October 14, 2013
Nuclear Fusion Just Got One Step Closer To Reality
John P. Millis, PhD for redOrbit.com - Your Universe Online
Much has been made of the energy crisis in recent years. Currently our dependence is predominantly on limited natural resources – coal, natural gas, oil, etc. Alternatives exist, of course, such as solar, wind, hydroelectric, and even nuclear. But each of these has significant drawbacks, whether that is cost, efficiency, or waste.
Fusion reactions rely on the inverse process used by current nuclear facilities, which break heavy ions apart through a process called fission. The result is the release of stored nuclear energy, but it also produces significant radioactive byproducts that need to be disposed of. Yet, despite fusion being the most obvious solution to our energy needs, it has not come to reality.
First of all, the technology is extremely expensive to develop. The National Ignition Facility (NIF) cost more than $3.5 billion to build, not to mention operating costs. Other fusion facilities, such as the European Tokomak reactors, have similar price tags, and none of them have yet proven viable.
The problem is that for fusion to make sense the amount of energy produced by the nuclear reactions must exceed the amount of energy needed to run the reactor, a threshold known as break-even energy, but such energy levels have never evenbeen approached. This is not entirely surprising, as in many cases smaller reactors are built to test technology, knowing that larger reactors would need to be constructed – a process known as scaling-up – to exceed the break-even threshold. However, the energy levels reached have lagged behind that predicted by theory, casting doubt on the viability of fusion reactors altogether.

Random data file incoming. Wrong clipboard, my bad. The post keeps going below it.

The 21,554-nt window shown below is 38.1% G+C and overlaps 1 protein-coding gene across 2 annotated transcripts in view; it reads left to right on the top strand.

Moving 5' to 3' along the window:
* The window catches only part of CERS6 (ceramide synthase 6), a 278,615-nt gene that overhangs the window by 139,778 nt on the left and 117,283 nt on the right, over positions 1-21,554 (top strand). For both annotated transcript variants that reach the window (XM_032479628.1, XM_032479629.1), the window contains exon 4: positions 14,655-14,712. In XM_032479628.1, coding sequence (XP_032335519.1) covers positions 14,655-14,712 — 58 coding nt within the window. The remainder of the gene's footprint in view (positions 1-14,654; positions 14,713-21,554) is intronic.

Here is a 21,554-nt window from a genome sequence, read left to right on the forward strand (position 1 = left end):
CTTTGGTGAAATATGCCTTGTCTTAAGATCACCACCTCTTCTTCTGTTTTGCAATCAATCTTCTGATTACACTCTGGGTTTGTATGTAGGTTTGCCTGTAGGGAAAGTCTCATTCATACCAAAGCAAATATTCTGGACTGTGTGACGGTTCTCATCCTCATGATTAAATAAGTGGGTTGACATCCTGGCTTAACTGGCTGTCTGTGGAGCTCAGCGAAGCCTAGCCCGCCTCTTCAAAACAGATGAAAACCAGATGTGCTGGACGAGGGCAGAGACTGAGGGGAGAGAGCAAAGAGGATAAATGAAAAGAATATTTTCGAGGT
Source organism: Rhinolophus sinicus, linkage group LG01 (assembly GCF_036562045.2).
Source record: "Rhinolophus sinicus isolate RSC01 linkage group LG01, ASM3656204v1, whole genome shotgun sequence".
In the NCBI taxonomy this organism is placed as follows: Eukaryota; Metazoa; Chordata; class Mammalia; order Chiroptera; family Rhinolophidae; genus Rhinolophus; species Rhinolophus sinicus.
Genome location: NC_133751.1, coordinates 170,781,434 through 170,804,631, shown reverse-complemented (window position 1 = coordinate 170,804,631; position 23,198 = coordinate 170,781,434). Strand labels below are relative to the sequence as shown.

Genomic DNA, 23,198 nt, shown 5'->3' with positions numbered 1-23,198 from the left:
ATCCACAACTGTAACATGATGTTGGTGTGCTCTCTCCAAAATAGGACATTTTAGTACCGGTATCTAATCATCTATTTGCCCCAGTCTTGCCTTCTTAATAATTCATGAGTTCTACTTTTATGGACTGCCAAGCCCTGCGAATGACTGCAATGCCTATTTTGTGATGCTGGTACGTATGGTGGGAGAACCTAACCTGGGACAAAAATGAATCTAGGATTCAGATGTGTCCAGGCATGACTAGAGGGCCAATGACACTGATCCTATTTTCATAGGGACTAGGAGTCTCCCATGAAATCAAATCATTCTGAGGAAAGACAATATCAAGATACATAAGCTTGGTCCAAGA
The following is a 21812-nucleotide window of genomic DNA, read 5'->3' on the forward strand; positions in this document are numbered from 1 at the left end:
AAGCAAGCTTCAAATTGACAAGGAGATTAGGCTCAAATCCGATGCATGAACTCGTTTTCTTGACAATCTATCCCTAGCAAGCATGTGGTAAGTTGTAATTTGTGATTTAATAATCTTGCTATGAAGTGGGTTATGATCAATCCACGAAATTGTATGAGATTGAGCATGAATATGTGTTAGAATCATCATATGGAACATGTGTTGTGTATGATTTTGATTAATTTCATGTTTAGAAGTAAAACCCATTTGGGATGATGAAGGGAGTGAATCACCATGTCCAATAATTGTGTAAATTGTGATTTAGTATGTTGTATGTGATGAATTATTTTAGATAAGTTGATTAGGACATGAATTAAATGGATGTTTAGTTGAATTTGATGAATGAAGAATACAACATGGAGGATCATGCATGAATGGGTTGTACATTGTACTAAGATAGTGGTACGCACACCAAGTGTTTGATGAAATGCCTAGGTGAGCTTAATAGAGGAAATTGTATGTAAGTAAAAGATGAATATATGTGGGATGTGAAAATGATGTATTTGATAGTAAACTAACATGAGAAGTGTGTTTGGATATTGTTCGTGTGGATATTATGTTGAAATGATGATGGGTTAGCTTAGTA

But new data out of the NIF may provide some hope. The BBC has reported that experiments conducted in September produced more energy than the energy that initiated the fusion reaction, a first for any fusion reactor of any type. This is a significant step because the energy output measured up pretty closely with theoretical predictions. But, there is still much work to do.
The NIF works by focusing 192 laser beams onto a single fuel pellet about the size of a BB. The tiny spheroid is composed of solid forms of the hydrogen isotopes deuterium and tritium, containing one or two extra neutrons respectively. The energy from the lasers compresses these isotopes together, creating hydrogen and helium nuclei, along with other radiation, the energy from which can be extracted.
However, due to known inefficiencies in the facility, the amount of energy required to create the beams is about 10 times greater than the energy that reaches the fuel. So, either improvements in the energy generation of the facility would be needed or tuning of the process is required tor each the break-even threshold, an event NIF researchers call 'ignition.'
While the ability to use fusion as a replacement for other forms of energy creation is still a long way off, this milestone by the NIF is significant and will hopefully provide a basis for future improvements.